NEW YORK -- Twice this season Pitt had been able to come back from double-digit second-half deficits to win games. The Panthers came back from 13 points down to defeat Wofford in the opener and rallied from 16 down to beat Duquesne in double-overtime last week.
But depending on big comebacks is not a recipe for long-term success, and Pitt found that out in last night's 74-64 setback to Indiana in the Jimmy V Classic at Madison Square Garden.
Pitt trimmed an Indiana lead to six points in the final minute after falling behind by 17, but was not able to complete another comeback.
"It's happened to us a couple of times," freshman center Dante Taylor said. "We'll be trailing at halftime. We'll talk about how we'll come back. Then we'll come out and mess up a play or two. Teams will take advantage of that. We dig ourselves a deep hole. We'll still try to fight, but sometimes you won't get over the hump."
It was a completely atypical Pitt performance in Madison Square Garden, where the Panthers (7-2) had won 11 of their previous 14 games. They shot 31 percent from the field and committed 16 turnovers.
The defense was not much better. Indiana (4-4) shot 44 percent and dominated the middle with 40 points in the paint.
"We got what we really deserved," Pitt coach Jamie Dixon said. "We didn't play well. Indiana did."
This performance came against an Indiana team that came into the game with a 3-4 record. One of those losses came against a 3-6 Boston University team. It was only last season that the Hoosiers were 6-25 and the worst team in the Big Ten.
But they managed to have their way against the Panthers. For long stretches of the game the Hoosiers dominated play.
"Defensively, we have to strap up," said sophomore guard Ashton Gibbs, who scored a career-high 25 points. "We have to play tougher, especially down the stretch. Our offense comes from our defense and rebounding."
Indiana penetrated freely against Pitt's guards all game. The Hoosiers got to the free-throw line 34 times and converted 25 of those attempts. Verdell Jones, who came into the game averaging 11 points a game, scored 20 and got to the line eight times. Christian Watford got to the line 15 times and scored 12 of his 18 points from the charity stripe.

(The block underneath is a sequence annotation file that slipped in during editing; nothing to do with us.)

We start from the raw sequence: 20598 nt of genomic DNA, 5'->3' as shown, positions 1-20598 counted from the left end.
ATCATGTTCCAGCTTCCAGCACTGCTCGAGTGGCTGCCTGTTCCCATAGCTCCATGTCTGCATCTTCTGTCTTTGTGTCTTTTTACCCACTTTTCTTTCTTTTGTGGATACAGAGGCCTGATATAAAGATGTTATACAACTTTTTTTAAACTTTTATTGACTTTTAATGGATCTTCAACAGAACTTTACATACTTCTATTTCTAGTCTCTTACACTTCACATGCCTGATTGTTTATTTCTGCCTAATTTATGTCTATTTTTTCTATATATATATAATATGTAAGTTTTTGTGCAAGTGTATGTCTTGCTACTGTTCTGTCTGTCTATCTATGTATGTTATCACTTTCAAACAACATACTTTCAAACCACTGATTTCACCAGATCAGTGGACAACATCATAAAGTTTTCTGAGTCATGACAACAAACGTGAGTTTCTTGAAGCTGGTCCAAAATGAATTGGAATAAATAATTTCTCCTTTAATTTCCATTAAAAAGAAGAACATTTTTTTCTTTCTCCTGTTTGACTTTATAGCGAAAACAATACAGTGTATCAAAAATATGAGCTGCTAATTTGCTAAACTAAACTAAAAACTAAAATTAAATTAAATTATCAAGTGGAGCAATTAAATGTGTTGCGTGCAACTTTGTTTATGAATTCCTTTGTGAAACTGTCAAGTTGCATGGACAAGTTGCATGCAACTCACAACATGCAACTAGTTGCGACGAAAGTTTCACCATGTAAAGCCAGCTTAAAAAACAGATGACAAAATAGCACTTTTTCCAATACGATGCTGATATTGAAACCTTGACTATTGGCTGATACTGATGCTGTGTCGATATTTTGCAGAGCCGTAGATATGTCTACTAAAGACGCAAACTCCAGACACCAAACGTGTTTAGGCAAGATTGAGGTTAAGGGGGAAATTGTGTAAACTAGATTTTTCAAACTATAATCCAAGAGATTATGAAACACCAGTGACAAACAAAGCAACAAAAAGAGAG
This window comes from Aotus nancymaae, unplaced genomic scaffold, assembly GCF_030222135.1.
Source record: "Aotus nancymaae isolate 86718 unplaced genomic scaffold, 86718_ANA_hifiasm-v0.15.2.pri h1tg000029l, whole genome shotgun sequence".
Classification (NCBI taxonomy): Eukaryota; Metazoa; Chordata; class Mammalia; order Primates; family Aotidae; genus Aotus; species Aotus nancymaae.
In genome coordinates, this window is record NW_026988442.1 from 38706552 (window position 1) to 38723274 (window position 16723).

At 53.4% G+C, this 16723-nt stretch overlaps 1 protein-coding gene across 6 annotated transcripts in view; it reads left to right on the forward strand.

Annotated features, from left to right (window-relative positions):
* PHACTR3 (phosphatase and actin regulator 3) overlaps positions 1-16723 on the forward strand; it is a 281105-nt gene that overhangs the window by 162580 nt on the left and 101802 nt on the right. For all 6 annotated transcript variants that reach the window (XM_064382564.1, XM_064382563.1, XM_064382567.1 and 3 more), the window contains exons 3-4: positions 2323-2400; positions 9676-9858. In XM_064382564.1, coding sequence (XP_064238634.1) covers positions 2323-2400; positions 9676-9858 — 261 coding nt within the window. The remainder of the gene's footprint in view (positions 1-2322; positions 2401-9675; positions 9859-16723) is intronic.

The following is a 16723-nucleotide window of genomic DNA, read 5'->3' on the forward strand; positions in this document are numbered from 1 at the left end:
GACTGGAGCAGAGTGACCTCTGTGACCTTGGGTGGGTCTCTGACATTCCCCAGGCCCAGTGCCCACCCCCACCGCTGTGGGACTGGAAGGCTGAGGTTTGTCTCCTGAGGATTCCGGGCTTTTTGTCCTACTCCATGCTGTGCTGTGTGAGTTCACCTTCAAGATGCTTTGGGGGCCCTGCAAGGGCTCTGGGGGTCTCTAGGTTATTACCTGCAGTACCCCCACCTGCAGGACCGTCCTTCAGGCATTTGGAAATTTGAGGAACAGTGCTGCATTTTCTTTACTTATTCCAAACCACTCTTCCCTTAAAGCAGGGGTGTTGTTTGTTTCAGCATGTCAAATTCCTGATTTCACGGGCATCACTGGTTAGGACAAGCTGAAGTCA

"It's been a problem all season," said junior guard Brad Wanamaker, who scored 18 points. "Guys are getting beat off the dribble. We're not keeping people in front of us. Our rotation just hasn't been there. It's something we have to work on. We talk about it, but we don't do it."
Pitt's offense provided little help until it was too late. The Panthers went without a field goal for a seven-minute stretch early in the second half when Indiana seized control of the game. That was preceded by long stretches of offensive futility in the first half. The Panthers went 5 1/2 minutes without a field goal midway through the first half and did not have a field goal in the 4:28 before halftime.
But no one wanted to talk about the offensive problems after the game. It always came back to the defense.
"I'm not concerned about the offense," Taylor said. "I'm more concerned about the defense. We're letting teams score too easily. We're not taking pride in defense. We need to put our foot down, stand up and play defense."
The game marked the return of senior guard Jermaine Dixon, who missed the first eight games of the season with a foot injury. But Dixon's return did little to help his teammates. He was 0 for 2 from the field and di not score in 13 minutes.
"We have some work to do," Jamie Dixon said. "We understand that. The players understand that."
NOTES -- Pitt has lost three consecutive games against Big Ten competition after winning 10 in a row... won 11 of their past 13 games against Big Ten foes... Pitt football alum Curtis Martins and Darrelle Revis sat behind the Pitt bench.
Ray Fittipaldo can be reached at firstname.lastname@example.org or 412-263-1230.